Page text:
FRANKFORT — Moments into a conversation with House Speaker Greg Stumbo in his Capitol Annex office, Stumbo's cell phone exploded with the familiar tune of the University of Kentucky fight song.
It was Attorney General Jack Conway calling. Stumbo quieted the phone.
According to Stumbo, Conway and other Democrats considering a run for governor in 2015 should all be put on hold.
The speaker, a fixture in Kentucky Democratic politics almost since the time he won speaker of the house in the 1964 Kentucky Youth Assembly as a seventh-grader from Prestonsburg, might best be described as a rascal, eager to say or do whatever it takes to strengthen his party. Even when that means firing warning shots at some of the Kentucky Democratic Party's more well-known members.
A devilishly charming smile and flashy, loud neckties distract from — or call attention to — the scars of having fought and survived some of Kentucky's fiercest political battles and scandals of his own making. Through it all, Stumbo, 62, is the one still standing.
Throwing his head back in laughter, Stumbo was clearly pleased to hear himself described as a politician with a Teflon coating.
"Well, I don't know about that," he said. "Maybe my hide's just thicker than most. They've toughened me up through the years."
Perhaps that's a favor Stumbo is trying to pass on to the short-list of Democrats considering announcing a run for governor this spring, throwing some harsh words as he broke down their chances of winning, while not ruling out a bid of his own.
"I'm not saying yes, but I'm not saying no," Stumbo said of whether he will consider a run for governor. "The time for me to make that decision is not now, and I don't think it's time for anybody in our party to make that decision."
Democrats, Stumbo said, should be focused on nothing other than keeping the state House in Democratic hands and helping Alison Lundergan Grimes win the U.S. Senate race.
Rattling off his long history in state Democratic politics, Stumbo revealed just how personally he takes the idea of losing control of the House to Republicans, who are bullish about their prospects despite almost a century as the minority party.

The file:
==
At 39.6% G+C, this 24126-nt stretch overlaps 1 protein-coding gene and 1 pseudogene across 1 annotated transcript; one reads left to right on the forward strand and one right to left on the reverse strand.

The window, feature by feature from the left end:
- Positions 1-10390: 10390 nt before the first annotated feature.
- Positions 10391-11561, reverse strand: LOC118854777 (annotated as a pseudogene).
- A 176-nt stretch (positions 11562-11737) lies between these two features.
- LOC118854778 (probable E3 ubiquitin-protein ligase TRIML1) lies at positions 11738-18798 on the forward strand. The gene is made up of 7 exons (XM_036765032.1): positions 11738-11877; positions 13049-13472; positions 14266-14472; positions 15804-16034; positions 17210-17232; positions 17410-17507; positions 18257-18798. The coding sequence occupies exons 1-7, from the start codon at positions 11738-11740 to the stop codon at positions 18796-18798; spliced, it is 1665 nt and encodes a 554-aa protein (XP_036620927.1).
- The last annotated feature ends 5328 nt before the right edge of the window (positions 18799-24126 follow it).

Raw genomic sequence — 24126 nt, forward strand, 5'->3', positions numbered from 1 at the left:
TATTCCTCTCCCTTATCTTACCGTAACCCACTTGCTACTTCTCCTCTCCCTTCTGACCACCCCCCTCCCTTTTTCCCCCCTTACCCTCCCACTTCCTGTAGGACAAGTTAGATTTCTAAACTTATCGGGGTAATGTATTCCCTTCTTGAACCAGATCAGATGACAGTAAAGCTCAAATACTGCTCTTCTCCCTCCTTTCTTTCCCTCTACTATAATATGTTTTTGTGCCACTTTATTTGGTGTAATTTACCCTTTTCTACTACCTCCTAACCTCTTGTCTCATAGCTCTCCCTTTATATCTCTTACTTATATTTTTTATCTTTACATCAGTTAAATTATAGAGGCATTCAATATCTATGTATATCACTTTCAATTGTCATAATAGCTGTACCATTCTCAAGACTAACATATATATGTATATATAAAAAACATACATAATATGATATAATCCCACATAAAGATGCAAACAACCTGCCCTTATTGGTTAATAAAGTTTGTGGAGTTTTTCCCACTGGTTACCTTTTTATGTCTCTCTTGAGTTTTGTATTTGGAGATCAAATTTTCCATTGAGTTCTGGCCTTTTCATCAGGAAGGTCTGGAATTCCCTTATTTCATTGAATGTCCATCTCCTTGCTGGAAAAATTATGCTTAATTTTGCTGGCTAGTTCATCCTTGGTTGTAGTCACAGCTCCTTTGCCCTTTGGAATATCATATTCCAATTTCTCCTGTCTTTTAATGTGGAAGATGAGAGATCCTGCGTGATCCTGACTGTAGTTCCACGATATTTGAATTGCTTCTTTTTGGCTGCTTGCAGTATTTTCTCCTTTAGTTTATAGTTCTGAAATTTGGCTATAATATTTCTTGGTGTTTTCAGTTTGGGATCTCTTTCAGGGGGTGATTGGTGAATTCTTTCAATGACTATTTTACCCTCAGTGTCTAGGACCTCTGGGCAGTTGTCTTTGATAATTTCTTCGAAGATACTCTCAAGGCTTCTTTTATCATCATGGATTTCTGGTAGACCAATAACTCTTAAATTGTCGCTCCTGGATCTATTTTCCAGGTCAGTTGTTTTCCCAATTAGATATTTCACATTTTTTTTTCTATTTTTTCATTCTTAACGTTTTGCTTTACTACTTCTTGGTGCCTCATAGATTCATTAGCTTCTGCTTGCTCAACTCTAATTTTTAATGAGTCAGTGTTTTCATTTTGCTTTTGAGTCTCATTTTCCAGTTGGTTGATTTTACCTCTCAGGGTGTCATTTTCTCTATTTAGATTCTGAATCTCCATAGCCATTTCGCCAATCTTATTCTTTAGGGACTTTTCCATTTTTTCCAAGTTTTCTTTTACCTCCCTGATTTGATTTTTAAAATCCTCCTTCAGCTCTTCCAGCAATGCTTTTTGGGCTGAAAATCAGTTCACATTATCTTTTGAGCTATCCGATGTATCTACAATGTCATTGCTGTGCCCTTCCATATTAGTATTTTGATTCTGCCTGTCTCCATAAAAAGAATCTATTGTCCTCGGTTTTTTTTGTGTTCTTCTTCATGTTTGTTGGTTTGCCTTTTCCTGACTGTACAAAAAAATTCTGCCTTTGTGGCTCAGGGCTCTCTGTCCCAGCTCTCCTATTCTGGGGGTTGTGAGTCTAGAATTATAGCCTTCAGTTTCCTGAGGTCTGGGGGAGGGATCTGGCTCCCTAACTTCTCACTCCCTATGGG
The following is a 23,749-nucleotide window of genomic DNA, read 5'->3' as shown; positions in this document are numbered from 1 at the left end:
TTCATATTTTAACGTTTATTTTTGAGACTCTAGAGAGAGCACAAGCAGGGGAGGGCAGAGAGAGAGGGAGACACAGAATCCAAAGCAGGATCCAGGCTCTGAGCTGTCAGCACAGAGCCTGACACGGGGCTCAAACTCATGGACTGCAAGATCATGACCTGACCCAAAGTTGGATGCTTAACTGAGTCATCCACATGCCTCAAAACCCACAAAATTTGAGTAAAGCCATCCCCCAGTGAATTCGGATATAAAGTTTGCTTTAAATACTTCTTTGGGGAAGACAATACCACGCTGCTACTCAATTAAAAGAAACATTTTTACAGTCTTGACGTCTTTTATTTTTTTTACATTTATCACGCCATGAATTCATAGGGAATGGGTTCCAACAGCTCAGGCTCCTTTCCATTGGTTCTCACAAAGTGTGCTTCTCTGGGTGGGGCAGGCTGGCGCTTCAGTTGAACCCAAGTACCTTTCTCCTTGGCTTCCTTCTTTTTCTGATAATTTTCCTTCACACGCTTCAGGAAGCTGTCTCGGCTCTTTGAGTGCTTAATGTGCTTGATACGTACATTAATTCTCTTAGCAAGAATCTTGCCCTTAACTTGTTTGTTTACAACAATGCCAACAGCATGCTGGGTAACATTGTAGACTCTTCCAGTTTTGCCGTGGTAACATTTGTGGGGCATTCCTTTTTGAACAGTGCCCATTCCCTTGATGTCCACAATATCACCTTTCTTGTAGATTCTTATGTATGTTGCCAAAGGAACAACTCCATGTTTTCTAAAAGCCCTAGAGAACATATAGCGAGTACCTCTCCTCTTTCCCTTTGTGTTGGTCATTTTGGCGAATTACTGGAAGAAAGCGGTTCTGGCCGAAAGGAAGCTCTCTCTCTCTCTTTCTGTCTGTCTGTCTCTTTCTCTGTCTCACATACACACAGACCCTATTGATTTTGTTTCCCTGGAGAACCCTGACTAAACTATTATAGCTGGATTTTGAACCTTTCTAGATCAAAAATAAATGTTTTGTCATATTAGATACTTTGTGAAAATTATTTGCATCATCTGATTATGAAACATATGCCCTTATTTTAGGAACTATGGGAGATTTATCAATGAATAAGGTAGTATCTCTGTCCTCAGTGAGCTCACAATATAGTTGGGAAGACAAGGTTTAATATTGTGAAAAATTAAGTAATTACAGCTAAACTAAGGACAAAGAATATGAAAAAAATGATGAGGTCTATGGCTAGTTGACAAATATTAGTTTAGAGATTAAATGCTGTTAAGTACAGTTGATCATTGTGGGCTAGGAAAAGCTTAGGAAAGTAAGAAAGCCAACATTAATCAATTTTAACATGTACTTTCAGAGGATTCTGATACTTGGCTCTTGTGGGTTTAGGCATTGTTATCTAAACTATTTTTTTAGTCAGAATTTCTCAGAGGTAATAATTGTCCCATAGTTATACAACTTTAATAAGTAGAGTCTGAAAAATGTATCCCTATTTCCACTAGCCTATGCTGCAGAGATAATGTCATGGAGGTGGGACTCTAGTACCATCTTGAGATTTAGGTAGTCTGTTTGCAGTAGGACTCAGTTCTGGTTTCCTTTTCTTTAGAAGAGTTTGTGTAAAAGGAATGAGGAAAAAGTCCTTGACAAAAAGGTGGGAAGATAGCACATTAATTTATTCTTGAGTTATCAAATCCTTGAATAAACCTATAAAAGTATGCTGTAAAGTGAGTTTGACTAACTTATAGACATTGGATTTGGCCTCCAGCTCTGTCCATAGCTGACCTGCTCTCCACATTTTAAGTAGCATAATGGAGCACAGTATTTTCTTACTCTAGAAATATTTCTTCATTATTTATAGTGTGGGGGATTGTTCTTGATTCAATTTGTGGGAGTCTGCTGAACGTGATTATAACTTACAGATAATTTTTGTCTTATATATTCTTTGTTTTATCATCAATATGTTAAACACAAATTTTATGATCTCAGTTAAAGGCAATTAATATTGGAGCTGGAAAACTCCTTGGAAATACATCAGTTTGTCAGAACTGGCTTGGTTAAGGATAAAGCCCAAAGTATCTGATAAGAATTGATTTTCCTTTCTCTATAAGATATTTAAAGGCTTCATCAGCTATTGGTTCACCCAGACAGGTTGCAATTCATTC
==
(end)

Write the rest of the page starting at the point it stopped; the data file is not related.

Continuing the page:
"I don't want to be the person who sits in this seat when we lose the majority of this chamber," Stumbo said. "We're not going to let that happen. ... because if we lose this House there ain't going to be no Democratic governor. Period."
Beyond that, Stumbo either isn't sure or isn't saying.
"My job right now is to make sure we get a majority of our Democrats elected," he said. "Now, when that's over, then we'll see what we see."
When to run?
What he doesn't want to see is other Democrats starting gubernatorial bids while he's working to preserve the majority, a request that is likely to go unheeded by the majority of potential candidates.
Conway, state Auditor Adam Edelen and, to a lesser degree, former state Auditor Crit Luallen have all indicated that if they go ahead with gubernatorial bids of their own, they are likely to launch campaigns this year and, in some cases, this spring.
After Luallen said recently there is "no rush" for candidates to get in the race despite the entrance of Republican Hal Heiner, Stumbo said he doesn't agree with Luallen "on a lot of things, but we do agree on this."
"They don't need to be doing that," Stumbo said of Democrats pondering an early entrance. "People will not like that. The party will not like that."
But does Edelen, who sees a long campaign as the only way possible to increase his name identification, have the luxury of waiting for the November elections to conclude?
"Do you have the luxury of getting out there and letting everybody criticize you for abandoning your party?" Stumbo replied. "I think people will see that as self-serving and hold it against them. If I were him I would not do that."